Mars Says It Has Achieved Deforestation-Free Palm Oil Supply Chain

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American multinational confectionery and food giant Mars, Inc. has recently announced that it has delivered on its pledge to achieve a deforestation-free palm oil supply chain. According to the firm, the milestone required a dramatic simplification of its global value chain, from shortening its list of suppliers to more rigorous mapping, management and monitoring of companies it works with. 

In an announcement earlier this month, Mars says it has reached a deforestation-free palm oil supply chain as a result of its “Palm Positive Plan” that first began in September last year. Under the scheme, the confectionery giant who owns some of the most iconic brands including Mars bars, M&M’s, Milky Way, Snickers, Twix and Skittles, has “radically simplified” its global value chain. 

Mars’ mill count, for instance, has been slashed from over 1,500 suppliers to less than 100 by next year, and it plans to further halve that number by 2022. The company has instead taken to awarding longer-term contracts to companies that can commit to stricter environmental, social and ethical guidelines and monitoring. In Asia-Pacific, Mars is now sourcing from UniFuji, reducing its original 780 suppliers in the region to just one, where palm is grown, processed and refined in the same place before being sent off to Mars’ manufacturing arm. 

Read: How your favourite chocolate bar is fuelling deforestation in Indonesia

“For years, businesses have grappled with complex and opaque palm supply chains. It is now clear that this has not been enough to guarantee no deforestation or human rights issues,” said Barry Parkin, chief procurement and sustainability officer at Mars. 

Source: Mars

“By radically simplifying our palm supply chain, partnering with a smaller cohort of suppliers and rigorously applying the three M’s of Mapping, Management and Monitoring we can eliminate deforestation and advance respect for human rights.”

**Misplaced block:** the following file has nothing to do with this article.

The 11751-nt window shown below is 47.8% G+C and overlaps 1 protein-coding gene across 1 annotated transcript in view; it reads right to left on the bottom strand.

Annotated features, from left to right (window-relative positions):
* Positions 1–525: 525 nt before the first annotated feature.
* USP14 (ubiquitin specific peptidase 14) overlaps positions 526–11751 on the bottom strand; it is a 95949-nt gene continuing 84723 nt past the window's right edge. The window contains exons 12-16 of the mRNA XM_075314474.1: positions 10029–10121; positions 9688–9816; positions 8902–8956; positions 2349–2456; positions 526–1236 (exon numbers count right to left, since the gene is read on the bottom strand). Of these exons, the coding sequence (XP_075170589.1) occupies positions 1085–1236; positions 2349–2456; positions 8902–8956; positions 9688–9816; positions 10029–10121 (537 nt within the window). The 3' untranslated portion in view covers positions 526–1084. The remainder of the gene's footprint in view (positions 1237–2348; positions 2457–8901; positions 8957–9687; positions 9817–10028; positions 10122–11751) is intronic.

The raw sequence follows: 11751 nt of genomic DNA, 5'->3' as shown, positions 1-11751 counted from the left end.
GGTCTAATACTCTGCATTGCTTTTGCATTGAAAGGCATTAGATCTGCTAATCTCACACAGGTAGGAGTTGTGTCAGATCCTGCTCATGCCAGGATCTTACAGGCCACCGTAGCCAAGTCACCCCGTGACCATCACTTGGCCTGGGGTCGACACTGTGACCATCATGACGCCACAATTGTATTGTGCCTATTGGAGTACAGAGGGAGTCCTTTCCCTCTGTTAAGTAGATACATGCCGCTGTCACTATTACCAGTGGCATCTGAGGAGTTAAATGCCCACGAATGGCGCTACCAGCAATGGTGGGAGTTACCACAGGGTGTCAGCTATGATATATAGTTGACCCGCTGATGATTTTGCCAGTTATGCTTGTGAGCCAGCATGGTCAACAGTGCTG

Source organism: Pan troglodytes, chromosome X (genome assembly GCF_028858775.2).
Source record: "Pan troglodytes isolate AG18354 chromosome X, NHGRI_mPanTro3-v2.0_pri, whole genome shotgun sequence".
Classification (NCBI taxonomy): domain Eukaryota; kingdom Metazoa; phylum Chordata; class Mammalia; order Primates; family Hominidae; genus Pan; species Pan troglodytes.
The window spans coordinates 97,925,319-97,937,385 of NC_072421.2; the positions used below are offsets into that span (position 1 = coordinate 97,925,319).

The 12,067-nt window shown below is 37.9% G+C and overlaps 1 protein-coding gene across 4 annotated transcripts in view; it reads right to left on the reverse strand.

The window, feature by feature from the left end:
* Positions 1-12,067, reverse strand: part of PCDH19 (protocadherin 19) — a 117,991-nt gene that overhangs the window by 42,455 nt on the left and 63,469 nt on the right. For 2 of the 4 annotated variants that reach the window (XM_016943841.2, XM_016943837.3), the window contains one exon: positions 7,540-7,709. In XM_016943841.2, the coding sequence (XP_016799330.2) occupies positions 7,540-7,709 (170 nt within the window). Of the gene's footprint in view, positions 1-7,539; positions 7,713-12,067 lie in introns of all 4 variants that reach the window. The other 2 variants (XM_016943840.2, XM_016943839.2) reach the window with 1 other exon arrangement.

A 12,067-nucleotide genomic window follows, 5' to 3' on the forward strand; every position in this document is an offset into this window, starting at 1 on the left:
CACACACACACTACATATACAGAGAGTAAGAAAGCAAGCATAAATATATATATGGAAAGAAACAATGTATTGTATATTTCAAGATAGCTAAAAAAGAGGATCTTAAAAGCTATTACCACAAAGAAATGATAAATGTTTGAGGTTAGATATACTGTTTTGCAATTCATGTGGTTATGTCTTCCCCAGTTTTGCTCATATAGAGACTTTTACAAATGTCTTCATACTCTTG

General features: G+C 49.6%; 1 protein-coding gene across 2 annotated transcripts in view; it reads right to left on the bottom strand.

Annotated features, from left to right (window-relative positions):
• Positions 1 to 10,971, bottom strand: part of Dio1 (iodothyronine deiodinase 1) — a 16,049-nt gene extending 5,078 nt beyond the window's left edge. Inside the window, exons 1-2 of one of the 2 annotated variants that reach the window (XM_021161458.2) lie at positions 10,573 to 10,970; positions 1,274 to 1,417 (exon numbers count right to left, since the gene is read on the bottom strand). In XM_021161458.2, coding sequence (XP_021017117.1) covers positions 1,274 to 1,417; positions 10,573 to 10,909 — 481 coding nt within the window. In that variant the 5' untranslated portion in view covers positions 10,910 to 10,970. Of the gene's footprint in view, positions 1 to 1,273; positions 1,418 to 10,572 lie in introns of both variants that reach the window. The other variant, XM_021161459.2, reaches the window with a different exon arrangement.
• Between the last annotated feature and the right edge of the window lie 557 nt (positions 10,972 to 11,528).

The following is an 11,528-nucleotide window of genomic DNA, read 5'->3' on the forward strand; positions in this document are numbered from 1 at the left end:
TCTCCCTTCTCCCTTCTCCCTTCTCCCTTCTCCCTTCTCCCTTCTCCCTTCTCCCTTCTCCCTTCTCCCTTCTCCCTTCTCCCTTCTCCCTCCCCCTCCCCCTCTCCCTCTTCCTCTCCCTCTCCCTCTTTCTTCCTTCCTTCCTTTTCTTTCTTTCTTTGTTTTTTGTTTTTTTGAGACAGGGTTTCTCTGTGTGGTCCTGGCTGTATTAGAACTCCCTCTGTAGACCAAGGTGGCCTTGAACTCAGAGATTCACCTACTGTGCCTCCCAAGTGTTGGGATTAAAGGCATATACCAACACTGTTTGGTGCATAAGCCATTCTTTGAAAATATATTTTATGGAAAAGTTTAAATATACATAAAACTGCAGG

In terms of monitoring whether companies across its supply chain are adhering to deforestation-free guidelines, Mars says it is now employing satellite mapping to evaluate land-use, which undergoes further validation by third-parties. 

For years, businesses have grappled with complex and opaque palm supply chains. It is now clear that this has not been enough to guarantee no deforestation or human rights issues.

Barry Parkin, Chief Procurement & Sustainability Officer at Mars, Inc.

The initiative is all a part of a company-wide US$1 billion “Sustainable in a Generation” campaign, where Mars says it is working towards eliminating environmental degradation across five key raw materials. Apart from palm oil, similar measures are taken in the sourcing of cocoa, pulp and paper, soy and perhaps the largest deforestation and carbon-intensive driver of all – beef. 

Read: Yakult, Kikkoman & CK Hutchison among deforestation-linked Asian companies

Source: Mars

It remains unclear how Mars plans to source beef in a sustainable way given that scientists have time and again reiterated the need to shift away from animal-based proteins given its enormous environmental footprint, from accounting for 18% of global carbon emissions to driving water contamination and deliberate land clearing in the Amazon rainforest for cattle ranching and feed cultivation. 

Supply chains — the engines behind global business — are broken. The pandemic has made this even clearer, highlighting the systemic vulnerabilities impacting supply chain communities and health of our planet as well as the urgent need for business to transform buying and supply strategies and practices.

Grant Reid, CEO of Mars, Inc.

Mars’ doubling down of its sustainability commitments, however, signifies that even the largest companies in the world no longer have any wiggle room when it comes to owning up to its responsibilities for the planet and people. Particularly in the wake of the coronavirus crisis, consumers have been demanding brands take bolder action and are now indicating a strong preference for companies that “take a stand” on issues relating to climate change and inequalities. 

“Supply chains — the engines behind global business — are broken. The pandemic has made this even clearer, highlighting the systemic vulnerabilities impacting supply chain communities and health of our planet as well as the urgent need for business to transform buying and supply strategies and practices. Business as usual will not drive the transformational change that’s needed,” admitted Mars, Inc. CEO Grant Reid.  

Parkin added that the company hopes that its move will ignite a broader sector-wide transformation in the way business is done. “In order to extend this impact beyond our own supply, we are asking our suppliers [to] apply these principles to all the palm oil that they source, not just the material they supply to us. Through this action, and if adopted by others, we can reach a tipping point to drive systemic change across the entire palm industry.”


Lead image courtesy of Reuters. 


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